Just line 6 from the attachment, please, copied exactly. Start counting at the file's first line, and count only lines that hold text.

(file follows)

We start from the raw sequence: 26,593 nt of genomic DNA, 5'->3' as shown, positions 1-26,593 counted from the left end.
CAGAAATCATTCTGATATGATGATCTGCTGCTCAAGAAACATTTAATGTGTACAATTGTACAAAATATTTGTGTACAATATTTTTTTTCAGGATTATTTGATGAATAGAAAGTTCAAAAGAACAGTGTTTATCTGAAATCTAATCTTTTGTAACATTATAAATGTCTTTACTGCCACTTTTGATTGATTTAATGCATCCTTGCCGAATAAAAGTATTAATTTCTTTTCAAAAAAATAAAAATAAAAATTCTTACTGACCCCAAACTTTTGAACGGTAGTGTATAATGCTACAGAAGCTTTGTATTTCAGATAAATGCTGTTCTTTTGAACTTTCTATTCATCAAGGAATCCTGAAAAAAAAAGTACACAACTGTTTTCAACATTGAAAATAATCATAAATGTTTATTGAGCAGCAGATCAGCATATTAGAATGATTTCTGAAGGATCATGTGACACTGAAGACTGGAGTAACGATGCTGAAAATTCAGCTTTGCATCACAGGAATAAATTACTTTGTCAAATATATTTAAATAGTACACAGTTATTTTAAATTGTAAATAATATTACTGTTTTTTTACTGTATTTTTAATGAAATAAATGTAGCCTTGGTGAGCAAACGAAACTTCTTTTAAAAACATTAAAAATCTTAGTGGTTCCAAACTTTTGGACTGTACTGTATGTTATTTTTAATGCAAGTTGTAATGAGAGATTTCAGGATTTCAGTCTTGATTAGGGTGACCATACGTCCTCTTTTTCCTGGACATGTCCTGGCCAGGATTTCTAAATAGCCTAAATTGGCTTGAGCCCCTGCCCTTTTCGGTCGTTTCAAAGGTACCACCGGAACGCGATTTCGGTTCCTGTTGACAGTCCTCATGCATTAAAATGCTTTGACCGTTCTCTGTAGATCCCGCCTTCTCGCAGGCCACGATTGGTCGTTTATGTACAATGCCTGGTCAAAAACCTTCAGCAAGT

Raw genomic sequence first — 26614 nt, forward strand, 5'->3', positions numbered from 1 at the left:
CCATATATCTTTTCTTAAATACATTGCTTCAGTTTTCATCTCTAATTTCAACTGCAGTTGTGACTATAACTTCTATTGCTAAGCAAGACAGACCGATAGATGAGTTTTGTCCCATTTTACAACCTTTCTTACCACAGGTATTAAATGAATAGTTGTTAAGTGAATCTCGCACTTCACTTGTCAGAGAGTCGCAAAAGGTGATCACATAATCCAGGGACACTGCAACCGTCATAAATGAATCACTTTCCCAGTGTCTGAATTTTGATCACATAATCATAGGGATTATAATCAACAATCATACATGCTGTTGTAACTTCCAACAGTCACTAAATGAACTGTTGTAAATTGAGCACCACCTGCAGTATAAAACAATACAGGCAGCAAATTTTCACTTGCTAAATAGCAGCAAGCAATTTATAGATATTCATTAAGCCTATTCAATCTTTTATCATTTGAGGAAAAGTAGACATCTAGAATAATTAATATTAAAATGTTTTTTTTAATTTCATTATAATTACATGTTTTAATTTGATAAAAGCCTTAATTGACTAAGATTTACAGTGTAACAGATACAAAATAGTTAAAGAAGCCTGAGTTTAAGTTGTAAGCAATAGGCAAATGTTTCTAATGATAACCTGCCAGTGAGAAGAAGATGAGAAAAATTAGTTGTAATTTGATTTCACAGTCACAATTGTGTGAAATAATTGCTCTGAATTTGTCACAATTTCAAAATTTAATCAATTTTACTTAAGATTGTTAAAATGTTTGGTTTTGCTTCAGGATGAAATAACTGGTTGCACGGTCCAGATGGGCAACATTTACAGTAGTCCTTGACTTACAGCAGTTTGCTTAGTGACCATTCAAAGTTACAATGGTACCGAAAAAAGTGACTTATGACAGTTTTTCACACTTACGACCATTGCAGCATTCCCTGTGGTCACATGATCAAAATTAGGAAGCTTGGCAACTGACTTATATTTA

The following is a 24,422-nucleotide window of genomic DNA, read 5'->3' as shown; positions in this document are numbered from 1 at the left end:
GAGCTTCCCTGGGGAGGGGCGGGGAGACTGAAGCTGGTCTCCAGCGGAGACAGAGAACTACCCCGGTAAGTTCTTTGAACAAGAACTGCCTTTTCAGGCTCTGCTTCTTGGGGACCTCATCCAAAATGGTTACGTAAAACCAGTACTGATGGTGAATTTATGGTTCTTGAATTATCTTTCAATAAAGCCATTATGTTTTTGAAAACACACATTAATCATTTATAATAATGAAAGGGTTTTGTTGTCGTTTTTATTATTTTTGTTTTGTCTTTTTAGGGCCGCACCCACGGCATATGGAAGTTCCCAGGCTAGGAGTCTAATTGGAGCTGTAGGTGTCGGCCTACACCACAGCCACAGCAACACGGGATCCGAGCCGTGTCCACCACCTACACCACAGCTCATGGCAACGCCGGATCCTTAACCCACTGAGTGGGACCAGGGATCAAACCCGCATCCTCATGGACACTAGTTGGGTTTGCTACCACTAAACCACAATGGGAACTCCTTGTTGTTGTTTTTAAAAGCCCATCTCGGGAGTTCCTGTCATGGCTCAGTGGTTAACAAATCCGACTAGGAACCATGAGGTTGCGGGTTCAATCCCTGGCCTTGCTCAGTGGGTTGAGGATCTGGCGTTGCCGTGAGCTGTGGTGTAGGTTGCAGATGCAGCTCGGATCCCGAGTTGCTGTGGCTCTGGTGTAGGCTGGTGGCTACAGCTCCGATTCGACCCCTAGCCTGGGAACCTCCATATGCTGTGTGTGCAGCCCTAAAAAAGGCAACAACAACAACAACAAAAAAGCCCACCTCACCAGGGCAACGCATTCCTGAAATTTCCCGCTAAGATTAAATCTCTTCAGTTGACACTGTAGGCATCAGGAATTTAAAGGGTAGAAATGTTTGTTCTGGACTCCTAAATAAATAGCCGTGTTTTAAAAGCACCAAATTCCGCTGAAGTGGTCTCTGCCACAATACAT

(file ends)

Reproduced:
GAGCTTCCCTGGGGAGGGGCGGGGAGACTGAAGCTGGTCTCCAGCGGAGACAGAGAACTACCCCGGTAAGTTCTTTGAACAAGAACTGCCTTTTCAGGCTCTGCTTCTTGGGGACCTCATCCAAAATGGTTACGTAAAACCAGTACTGATGGTGAATTTATGGTTCTTGAATTATCTTTCAATAAAGCCATTATGTTTTTGAAAACACACATTAATCATTTATAATAATGAAAGGGTTTTGTTGTCGTTTTTATTATTTTTGTTTTGTCTTTTTAGGGCCGCACCCACGGCATATGGAAGTTCCCAGGCTAGGAGTCTAATTGGAGCTGTAGGTGTCGGCCTACACCACAGCCACAGCAACACGGGATCCGAGCCGTGTCCACCACCTACACCACAGCTCATGGCAACGCCGGATCCTTAACCCACTGAGTGGGACCAGGGATCAAACCCGCATCCTCATGGACACTAGTTGGGTTTGCTACCACTAAACCACAATGGGAACTCCTTGTTGTTGTTTTTAAAAGCCCATCTCGGGAGTTCCTGTCATGGCTCAGTGGTTAACAAATCCGACTAGGAACCATGAGGTTGCGGGTTCAATCCCTGGCCTTGCTCAGTGGGTTGAGGATCTGGCGTTGCCGTGAGCTGTGGTGTAGGTTGCAGATGCAGCTCGGATCCCGAGTTGCTGTGGCTCTGGTGTAGGCTGGTGGCTACAGCTCCGATTCGACCCCTAGCCTGGGAACCTCCATATGCTGTGTGTGCAGCCCTAAAAAAGGCAACAACAACAACAACAAAAAAGCCCACCTCACCAGGGCAACGCATTCCTGAAATTTCCCGCTAAGATTAAATCTCTTCAGTTGACACTGTAGGCATCAGGAATTTAAAGGGTAGAAATGTTTGTTCTGGACTCCTAAATAAATAGCCGTGTTTTAAAAGCACCAAATTCCGCTGAAGTGGTCTCTGCCACAATACAT